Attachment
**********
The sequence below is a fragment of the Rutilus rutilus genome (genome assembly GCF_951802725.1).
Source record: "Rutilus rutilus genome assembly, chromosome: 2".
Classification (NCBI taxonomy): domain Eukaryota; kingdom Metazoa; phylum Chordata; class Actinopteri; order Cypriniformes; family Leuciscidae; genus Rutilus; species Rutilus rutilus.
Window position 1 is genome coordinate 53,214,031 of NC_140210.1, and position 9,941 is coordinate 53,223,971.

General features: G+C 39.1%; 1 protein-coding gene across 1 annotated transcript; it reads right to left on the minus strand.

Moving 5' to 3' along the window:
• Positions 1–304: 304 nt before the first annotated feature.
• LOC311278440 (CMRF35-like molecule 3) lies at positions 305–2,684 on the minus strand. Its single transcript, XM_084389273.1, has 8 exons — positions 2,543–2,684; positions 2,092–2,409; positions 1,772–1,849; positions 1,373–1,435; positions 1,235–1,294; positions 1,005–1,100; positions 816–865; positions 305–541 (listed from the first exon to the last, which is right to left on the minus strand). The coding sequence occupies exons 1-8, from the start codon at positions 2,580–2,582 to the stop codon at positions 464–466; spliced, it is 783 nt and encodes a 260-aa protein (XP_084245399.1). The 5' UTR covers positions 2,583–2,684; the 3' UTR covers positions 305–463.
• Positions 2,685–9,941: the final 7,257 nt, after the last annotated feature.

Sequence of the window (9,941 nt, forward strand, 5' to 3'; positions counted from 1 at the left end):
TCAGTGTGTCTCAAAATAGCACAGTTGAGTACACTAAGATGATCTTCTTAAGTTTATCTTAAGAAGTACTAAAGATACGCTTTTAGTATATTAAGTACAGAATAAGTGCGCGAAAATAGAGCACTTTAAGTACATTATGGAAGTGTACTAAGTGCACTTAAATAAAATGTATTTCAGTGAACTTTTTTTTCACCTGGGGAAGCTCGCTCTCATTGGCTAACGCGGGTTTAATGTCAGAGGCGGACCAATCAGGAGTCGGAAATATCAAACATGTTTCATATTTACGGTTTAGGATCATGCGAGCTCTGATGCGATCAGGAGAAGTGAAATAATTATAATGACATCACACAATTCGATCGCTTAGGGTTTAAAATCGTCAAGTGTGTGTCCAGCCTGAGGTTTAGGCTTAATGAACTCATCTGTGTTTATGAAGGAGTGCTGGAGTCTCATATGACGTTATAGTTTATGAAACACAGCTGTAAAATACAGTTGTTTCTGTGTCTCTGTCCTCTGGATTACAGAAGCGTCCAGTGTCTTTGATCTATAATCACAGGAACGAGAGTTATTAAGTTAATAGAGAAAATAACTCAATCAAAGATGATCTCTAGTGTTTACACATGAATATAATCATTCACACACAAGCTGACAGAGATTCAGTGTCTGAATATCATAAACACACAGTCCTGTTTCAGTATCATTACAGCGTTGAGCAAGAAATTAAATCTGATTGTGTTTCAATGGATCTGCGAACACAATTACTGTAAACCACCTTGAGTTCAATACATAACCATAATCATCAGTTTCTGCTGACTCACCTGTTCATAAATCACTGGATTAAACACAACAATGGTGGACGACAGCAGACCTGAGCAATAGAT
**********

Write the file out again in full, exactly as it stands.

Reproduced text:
The sequence below is a fragment of the Rutilus rutilus genome (genome assembly GCF_951802725.1).
Source record: "Rutilus rutilus genome assembly, chromosome: 2".
Classification (NCBI taxonomy): domain Eukaryota; kingdom Metazoa; phylum Chordata; class Actinopteri; order Cypriniformes; family Leuciscidae; genus Rutilus; species Rutilus rutilus.
Window position 1 is genome coordinate 53,214,031 of NC_140210.1, and position 9,941 is coordinate 53,223,971.

General features: G+C 39.1%; 1 protein-coding gene across 1 annotated transcript; it reads right to left on the minus strand.

Moving 5' to 3' along the window:
• Positions 1–304: 304 nt before the first annotated feature.
• LOC311278440 (CMRF35-like molecule 3) lies at positions 305–2,684 on the minus strand. Its single transcript, XM_084389273.1, has 8 exons — positions 2,543–2,684; positions 2,092–2,409; positions 1,772–1,849; positions 1,373–1,435; positions 1,235–1,294; positions 1,005–1,100; positions 816–865; positions 305–541 (listed from the first exon to the last, which is right to left on the minus strand). The coding sequence occupies exons 1-8, from the start codon at positions 2,580–2,582 to the stop codon at positions 464–466; spliced, it is 783 nt and encodes a 260-aa protein (XP_084245399.1). The 5' UTR covers positions 2,583–2,684; the 3' UTR covers positions 305–463.
• Positions 2,685–9,941: the final 7,257 nt, after the last annotated feature.

Sequence of the window (9,941 nt, forward strand, 5' to 3'; positions counted from 1 at the left end):
TCAGTGTGTCTCAAAATAGCACAGTTGAGTACACTAAGATGATCTTCTTAAGTTTATCTTAAGAAGTACTAAAGATACGCTTTTAGTATATTAAGTACAGAATAAGTGCGCGAAAATAGAGCACTTTAAGTACATTATGGAAGTGTACTAAGTGCACTTAAATAAAATGTATTTCAGTGAACTTTTTTTTCACCTGGGGAAGCTCGCTCTCATTGGCTAACGCGGGTTTAATGTCAGAGGCGGACCAATCAGGAGTCGGAAATATCAAACATGTTTCATATTTACGGTTTAGGATCATGCGAGCTCTGATGCGATCAGGAGAAGTGAAATAATTATAATGACATCACACAATTCGATCGCTTAGGGTTTAAAATCGTCAAGTGTGTGTCCAGCCTGAGGTTTAGGCTTAATGAACTCATCTGTGTTTATGAAGGAGTGCTGGAGTCTCATATGACGTTATAGTTTATGAAACACAGCTGTAAAATACAGTTGTTTCTGTGTCTCTGTCCTCTGGATTACAGAAGCGTCCAGTGTCTTTGATCTATAATCACAGGAACGAGAGTTATTAAGTTAATAGAGAAAATAACTCAATCAAAGATGATCTCTAGTGTTTACACATGAATATAATCATTCACACACAAGCTGACAGAGATTCAGTGTCTGAATATCATAAACACACAGTCCTGTTTCAGTATCATTACAGCGTTGAGCAAGAAATTAAATCTGATTGTGTTTCAATGGATCTGCGAACACAATTACTGTAAACCACCTTGAGTTCAATACATAACCATAATCATCAGTTTCTGCTGACTCACCTGTTCATAAATCACTGGATTAAACACAACAATGGTGGACGACAGCAGACCTGAGCAATAGAT